"Look," Will says. Bran doesn’t want to open his eyes, because the afternoon sun is hot and bright, they’ve been swimming all day and he’s tired. It feels good to lie in the shade on the grass and simply exist. But he does anyway, because Will’s voice is something he can never quite disobey. Will is standing up on the bank and shading his eyes with one hand, pointing upstream with the other. Simon and Jane are still splashing each other in midstream, but something beyond that has caught the Old One’s attention.
Bran looks where Will is pointing and sees the sun glinting off of glass. A discarded bottle floats toward them, swirling in the current. Will extends his hand and whispers a few words, and the water ripples slightly as it shifts toward them. As the bottle dances close to shore, Will leans out and draws it in, but as he moves to stand straight again he slips on a wet rock and loses his balance. Bran knows Will can swim perfectly well, but pure instinct makes him leap up and grab for Will’s wind-milling arms.
They tumble back onto the grass, Will clutching his prize and laughing. Bran is laughing too and then just for a moment his eyes pause on the rosy brown of Will’s nipples, the sweat droplets beaded on the flat plane of his stomach, the faint dusting of brown hair trailing southward from his navel and the curving lines of his hipbones above the waistband of his swimsuit.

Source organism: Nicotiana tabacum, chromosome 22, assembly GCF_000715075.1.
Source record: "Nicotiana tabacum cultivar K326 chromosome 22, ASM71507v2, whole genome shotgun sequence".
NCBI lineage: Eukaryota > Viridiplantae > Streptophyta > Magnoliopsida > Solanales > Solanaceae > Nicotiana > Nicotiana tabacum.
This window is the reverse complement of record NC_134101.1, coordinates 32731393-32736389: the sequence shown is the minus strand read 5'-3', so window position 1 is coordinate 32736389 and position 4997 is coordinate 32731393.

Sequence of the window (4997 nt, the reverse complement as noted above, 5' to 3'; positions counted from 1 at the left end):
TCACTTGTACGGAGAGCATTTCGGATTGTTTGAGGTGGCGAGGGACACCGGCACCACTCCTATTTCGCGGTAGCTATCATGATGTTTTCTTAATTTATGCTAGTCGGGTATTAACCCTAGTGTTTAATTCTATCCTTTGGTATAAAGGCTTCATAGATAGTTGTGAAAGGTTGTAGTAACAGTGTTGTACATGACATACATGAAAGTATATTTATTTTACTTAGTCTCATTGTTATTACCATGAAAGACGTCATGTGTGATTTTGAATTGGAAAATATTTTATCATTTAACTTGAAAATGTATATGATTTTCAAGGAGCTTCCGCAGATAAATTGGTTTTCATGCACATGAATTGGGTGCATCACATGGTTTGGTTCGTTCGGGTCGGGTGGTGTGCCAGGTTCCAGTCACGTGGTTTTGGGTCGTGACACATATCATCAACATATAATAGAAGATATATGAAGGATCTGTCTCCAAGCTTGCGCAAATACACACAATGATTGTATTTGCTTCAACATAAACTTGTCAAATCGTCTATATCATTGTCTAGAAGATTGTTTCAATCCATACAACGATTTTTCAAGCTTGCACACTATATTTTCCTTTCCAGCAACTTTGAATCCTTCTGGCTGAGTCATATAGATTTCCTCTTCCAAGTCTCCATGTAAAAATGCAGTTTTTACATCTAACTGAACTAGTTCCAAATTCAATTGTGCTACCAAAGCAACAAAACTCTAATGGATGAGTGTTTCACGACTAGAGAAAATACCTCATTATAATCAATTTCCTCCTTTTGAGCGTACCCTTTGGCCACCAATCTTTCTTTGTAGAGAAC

Bran has never been as physically close to Will as he is in this moment, close enough to see little yellow flecks in his irises that he never noticed before. The shadow of the late afternoon sun shades the curve of Will’s jaw in a way that makes Bran’s breath catch in his throat; his skin feels cool under Bran’s hands, and soft. He suddenly wants to hold Will like this for a long time, touching him in as many places as he can reach.
Bran pushes the thought away quickly, before Will catches an inkling of it. Bran has no precedent for what he’s feeling now, and he sure what exactly he should do next. There’s a line he doesn’t think he should cross, the invisible division between friends and more than friends. Will might not know yet that the line exists. It will hurt Bran terribly if he loses Will altogether because he followed an impulse that should have been swallowed. He would rather face down the afanc of Llyn Barfog unarmed then the thought of his life without Will in it.
Will’s eyes are fathomless; it is as if there are centuries of knowledge written in them that Bran is too thick to understand, but if he knows what Bran is thinking he does not reveal it. Bran finally lets go and looks away, hoping Will thinks his face is only pink with exertion and not anything else.
When the Drews have joined them on the shore again and Will is distracted, Bran slips the forgotten bottle into his carrying bag. He knows that when he looks at it later, he’ll feel Will’s firm body pressed against his own. Even if it’s only for a fraction of a second, that will be enough.